The Road Less Traveled

Find a path to patient-centered radiology by following in the footsteps of Imaging 3.0® leaders.

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Robert Frost, one of America's most-celebrated poets, once said, "Two roads diverged in a wood and I – I took the one less traveled by, and that has made all the difference."


In this age of profound changes in health care delivery models, radiologists are at a crossroads. They can keep doing exactly what they're doing, despite the changing practice environment. Or they can take aggressive steps to extend their reach beyond the reading room and develop new strategies that put patients at the center of value-driven care. The option they choose will indeed make all the difference.

For radiologists looking to improve the lives of their patients, forging into the unknowns of patient-centered care can be a bit daunting. Fortunately, a cadre of Imaging 3.0® leaders is providing a roadmap to guide radiologists into the future of patient-centered care. These seven Imaging 3.0 case studies spotlight radiologists who are making change happen and delivering value to the patient experience.

Note markerScanning Kindly

Imaging professionals in Pakistan are helping their youngest cancer patients overcome fear and anxiety in the imaging room. A team at Shaukat Khanum Memorial Cancer Hospital in Lahore, Pakistan, adopted an initiative to calm anxious young patients who need dynamic renal scans, reducing the amount of sedation required. The child-friendly environment — including a scanner with a built-in screen where pediatric patients can watch cartoons — has reduced the number of pediatric patients undergoing sedation by 21 percent.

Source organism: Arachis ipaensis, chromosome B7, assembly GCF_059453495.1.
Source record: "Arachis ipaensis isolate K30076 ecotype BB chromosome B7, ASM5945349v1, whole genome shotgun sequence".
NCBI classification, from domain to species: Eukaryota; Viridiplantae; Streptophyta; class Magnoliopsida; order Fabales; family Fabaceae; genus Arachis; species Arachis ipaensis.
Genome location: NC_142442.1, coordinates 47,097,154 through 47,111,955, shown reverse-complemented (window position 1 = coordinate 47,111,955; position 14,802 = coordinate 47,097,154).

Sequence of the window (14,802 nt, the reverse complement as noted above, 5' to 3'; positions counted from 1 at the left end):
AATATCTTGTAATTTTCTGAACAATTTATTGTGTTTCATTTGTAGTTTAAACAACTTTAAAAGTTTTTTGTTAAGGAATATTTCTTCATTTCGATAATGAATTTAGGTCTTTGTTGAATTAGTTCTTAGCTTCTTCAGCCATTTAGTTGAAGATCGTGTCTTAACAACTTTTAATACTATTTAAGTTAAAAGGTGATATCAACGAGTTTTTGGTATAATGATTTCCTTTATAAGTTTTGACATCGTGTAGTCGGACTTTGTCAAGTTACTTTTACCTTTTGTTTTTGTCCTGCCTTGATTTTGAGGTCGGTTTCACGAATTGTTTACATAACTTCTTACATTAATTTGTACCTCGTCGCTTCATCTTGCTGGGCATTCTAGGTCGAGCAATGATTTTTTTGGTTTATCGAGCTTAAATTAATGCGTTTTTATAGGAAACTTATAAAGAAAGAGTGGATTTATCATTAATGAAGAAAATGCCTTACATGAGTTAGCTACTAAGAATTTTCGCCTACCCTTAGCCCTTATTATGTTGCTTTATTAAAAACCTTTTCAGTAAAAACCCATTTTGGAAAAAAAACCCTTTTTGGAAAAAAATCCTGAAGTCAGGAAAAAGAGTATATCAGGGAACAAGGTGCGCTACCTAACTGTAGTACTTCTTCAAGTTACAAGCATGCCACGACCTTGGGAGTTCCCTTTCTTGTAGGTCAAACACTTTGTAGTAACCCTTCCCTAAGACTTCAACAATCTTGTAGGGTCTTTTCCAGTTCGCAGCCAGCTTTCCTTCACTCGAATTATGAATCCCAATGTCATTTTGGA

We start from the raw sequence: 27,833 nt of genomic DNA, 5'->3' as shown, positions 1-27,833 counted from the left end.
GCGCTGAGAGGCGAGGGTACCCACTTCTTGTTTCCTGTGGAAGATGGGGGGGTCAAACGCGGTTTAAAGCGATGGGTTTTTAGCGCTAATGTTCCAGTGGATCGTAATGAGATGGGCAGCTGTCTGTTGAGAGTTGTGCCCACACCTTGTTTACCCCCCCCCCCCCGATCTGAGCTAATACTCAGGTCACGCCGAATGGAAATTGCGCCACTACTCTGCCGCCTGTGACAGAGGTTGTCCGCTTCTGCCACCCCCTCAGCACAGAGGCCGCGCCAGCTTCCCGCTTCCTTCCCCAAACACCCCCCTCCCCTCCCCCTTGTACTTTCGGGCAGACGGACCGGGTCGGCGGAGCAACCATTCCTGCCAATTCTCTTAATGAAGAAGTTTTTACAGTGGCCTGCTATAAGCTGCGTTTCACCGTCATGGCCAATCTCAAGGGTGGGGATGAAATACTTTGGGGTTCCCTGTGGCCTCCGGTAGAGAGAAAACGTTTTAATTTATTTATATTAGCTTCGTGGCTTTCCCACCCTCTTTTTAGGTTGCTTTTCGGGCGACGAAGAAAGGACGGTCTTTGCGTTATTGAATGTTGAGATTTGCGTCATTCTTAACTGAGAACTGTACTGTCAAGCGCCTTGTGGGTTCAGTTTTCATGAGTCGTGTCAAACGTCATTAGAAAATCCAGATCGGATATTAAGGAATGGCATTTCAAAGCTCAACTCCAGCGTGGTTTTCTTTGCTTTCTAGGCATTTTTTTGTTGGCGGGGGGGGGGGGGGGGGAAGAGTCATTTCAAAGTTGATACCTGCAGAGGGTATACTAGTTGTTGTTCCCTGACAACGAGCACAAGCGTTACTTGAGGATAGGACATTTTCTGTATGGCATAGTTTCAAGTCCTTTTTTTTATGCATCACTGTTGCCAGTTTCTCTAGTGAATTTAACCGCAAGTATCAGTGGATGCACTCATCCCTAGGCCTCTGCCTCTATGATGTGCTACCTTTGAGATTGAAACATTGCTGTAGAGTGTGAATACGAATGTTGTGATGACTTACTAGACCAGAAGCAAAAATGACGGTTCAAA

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"Ultimately, we wanted to create a home-like environment for our pediatric patients, where they could feel much more comfortable and involved." — Amjad Rashid, manager of the department of nuclear medicine at Shaukat Khanum Hospital

"If you can get a child to go through a scan for 30 minutes without sedation, it's helpful to the child, more convenient for staff, and saves time and effort overall." — Humayun Bashir, MBBS, nuclear medicine physician and head of the department of nuclear medicine at Shaukat Khanum Hospital

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Engaging Experience

The Children's Hospital of Georgia collaborated with patients to redesign its pediatric imaging suite and improve patient experience. The pediatric imaging department worked with patient advisors to develop the redesign project, which uses technology throughout the suite to engage and calm patients. The new pediatric imaging suite has led to reduced radiation exposure for some patients and fewer repeat exams. As a result, patients have provided positive feedback about the department on the hospital's Press Ganey Satisfaction survey.

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"The redesigned imaging suite helps patients and families focus on something other than their disease state or condition — it's like a rainbow in the clouds." — Angalita Stephens, mother of pediatric patient Henry Stephens IV